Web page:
It’s November 9th, and the man so many of us have been having literal nightmares about for months will be the president of the US. It’s okay to be scared by that, to be grieving or disgusted and to feel helpless or fatalistic. It would be shocking not to feel that way. After we’ve all given ourselves time to feel that, however, we need to grieve and walk forward at the same time. There’s a lot of work to do.
Speaking very broadly, we’ll see at least these two things in the coming years. We’ll see a deeply racist, colonialist, misogynistic GOP have much greater freedom and power to create, block and enforce legislation after eight years of gridlock in Congress with a Democratic president. The legislation we’ve seen Republicans fighting for — blocking abortion access, anti-trans bathroom bills, “religious freedom” acts aimed at ostracizing LGBT people — will be much easier for them to make a reality. The violent colonialist agenda against Native people, like we’re seeing in Standing Rock, will be redoubled. I don’t know what will happen to education and healthcare specifically, but it is not likely to be good. The new appointee to the Supreme Court will be a huge loss to us; Trump has said he wants to choose someone “very much in the mold of Scalia.” It still isn’t easy or simple to overturn Supreme Court rulings like Roe v Wade or Obergefell, but it won’t be impossible, either.
The other thing we’ll see is outside the legislative halls: violence, from the white people all over the country — men and women, rich and poor, college-educated and not, religious and secular — who voted for this. They’re emboldened by the success of a white nationalist narrative, feeling reassured that it is, as prominent white nationalist Matthew Heimbach has said, “healthy, normal and organic.” We’ll see increased outbursts of violence at Muslims, Sikhs (who are often assumed to be Muslim), brown people and immigrants or those assumed to be immigrants, Black people, trans people, especially trans people of color. We’ll see a surge in anti-Semitism. We already see all of these things, but much like how hate crimes “soared by 41%” after the Brexit vote, they’ll skyrocket. The people in the US who are already unsafe will be even less safe.
All of that said, it would be absurd not to be sad and scared, but it’s not a time to be paralyzed. To be blunt: we can’t afford to wallow. I’m a white person, and am mostly addressing white people in this, as that’s who I can speak to. For some people in the US, white people, this feeling of terror and estrangement from your own country is new — even if you’re a woman or LGBT, you may not have felt like this before. For many people in the US, mostly Black, brown and indigenous people, there is nothing new about this. They have always been unsafe; they have always been targeted by their own government; they have always been dehumanized and subject to violence from their fellow citizens. This new era won’t be new, not really. The people who voted for this have been here all along. I say this not to make an argument that this isn’t a big deal, or that anyone who feels unprecedented horror is wrong or bad. I bring this up to say, when you look at the future and think how can we possibly go on, how can we possibly fight this, look to the groups who have been living in the world you were just recently inducted into for generations. When living under the constant threat of state violence, surveillance and oppression, how have Black and brown and Muslim and indigenous people gone on? How have they fought? It’s not a rhetorical question. Now more than ever is a time for white people to listen to people of color. We, white people, created this reality; it’s our job to change it and to keep people safe while we do. To do this, we need to look to the blueprints of resistance that people of color have already employed; not to usurp them or to center ourselves, but to learn how to do this. When you catch yourself thinking “We can’t live like this,” remember that both in the US and globally, many people already live like this, and have their whole lives. And organize to change it, sometimes at great personal risk.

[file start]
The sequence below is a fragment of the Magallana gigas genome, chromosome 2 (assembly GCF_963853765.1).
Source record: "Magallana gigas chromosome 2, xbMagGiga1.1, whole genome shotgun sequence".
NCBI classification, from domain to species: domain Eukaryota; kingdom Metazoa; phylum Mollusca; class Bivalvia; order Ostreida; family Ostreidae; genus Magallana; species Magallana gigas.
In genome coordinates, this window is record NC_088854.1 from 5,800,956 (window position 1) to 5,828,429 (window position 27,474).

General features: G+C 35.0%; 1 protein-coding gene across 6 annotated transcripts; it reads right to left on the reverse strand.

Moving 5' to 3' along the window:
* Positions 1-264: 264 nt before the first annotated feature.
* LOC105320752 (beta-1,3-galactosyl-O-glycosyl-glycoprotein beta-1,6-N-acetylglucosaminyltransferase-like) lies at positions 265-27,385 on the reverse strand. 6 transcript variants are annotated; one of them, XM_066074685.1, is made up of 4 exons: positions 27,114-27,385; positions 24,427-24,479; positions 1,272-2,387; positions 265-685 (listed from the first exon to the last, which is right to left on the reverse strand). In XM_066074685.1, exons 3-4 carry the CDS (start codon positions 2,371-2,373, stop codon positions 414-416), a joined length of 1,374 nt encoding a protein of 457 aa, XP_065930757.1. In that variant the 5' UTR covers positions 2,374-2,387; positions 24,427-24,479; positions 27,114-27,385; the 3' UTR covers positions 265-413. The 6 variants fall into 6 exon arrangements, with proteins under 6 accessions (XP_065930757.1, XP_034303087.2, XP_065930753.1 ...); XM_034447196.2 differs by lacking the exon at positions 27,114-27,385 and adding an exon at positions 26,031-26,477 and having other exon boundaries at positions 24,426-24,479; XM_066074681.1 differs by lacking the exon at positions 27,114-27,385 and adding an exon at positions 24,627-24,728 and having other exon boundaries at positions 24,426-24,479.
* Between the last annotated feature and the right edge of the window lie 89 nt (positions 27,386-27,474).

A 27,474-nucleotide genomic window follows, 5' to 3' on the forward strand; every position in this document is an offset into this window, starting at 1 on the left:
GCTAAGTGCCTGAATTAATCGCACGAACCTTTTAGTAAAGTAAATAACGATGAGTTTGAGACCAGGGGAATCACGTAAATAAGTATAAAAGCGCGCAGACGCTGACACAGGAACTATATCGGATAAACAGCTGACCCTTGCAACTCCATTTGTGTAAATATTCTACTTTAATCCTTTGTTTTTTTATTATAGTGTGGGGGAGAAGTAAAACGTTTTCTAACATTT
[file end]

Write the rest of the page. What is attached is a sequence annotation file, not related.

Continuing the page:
It’s time to really study the civil rights movement and other liberation movements, not like you’re getting ready for a test but like you’re getting ready to help people survive. It’s time to donate time and money to organizations like BLM and other racial justice orgs, labor activism, reproductive justice orgs, disability rights orgs, climate change and environmental justice orgs, and movements for undocumented people. To go to the marches, the planning meetings for the marches, the vigils and benefits that no one else shows up to. We need to be more engaged, not less, in the political process than ever before, voting in every single local election for every selectman, city council member, sheriff and mayor. And for white people, I would argue that we need to resist the impulse to cut off and excommunicate those family members, friends and acquaintances who voted for him; not because of an ideal of empathy, but because if the country is going to change we need to change the people who wanted it to be this way. We have to keep talking to them, keep working to show them that the lives of others are more important than the narrative they’ve been sold. It isn’t fun, but lives depend upon it.
It’s heartbreaking to know that this is the country we live in — that this is the country we’ve lived in all along. But the fact that this is the country we’ve lived in all along and that we’re here to read this means that we’ve survived it so far, and that the tools to keep surviving in it are at our hands. If you’re feeling numb and not sure where to focus or what you can do, focus on this: it’s up to us now to get to work to change this into a country that couldn’t have made this vote, and where so many people’s goal isn’t just survival.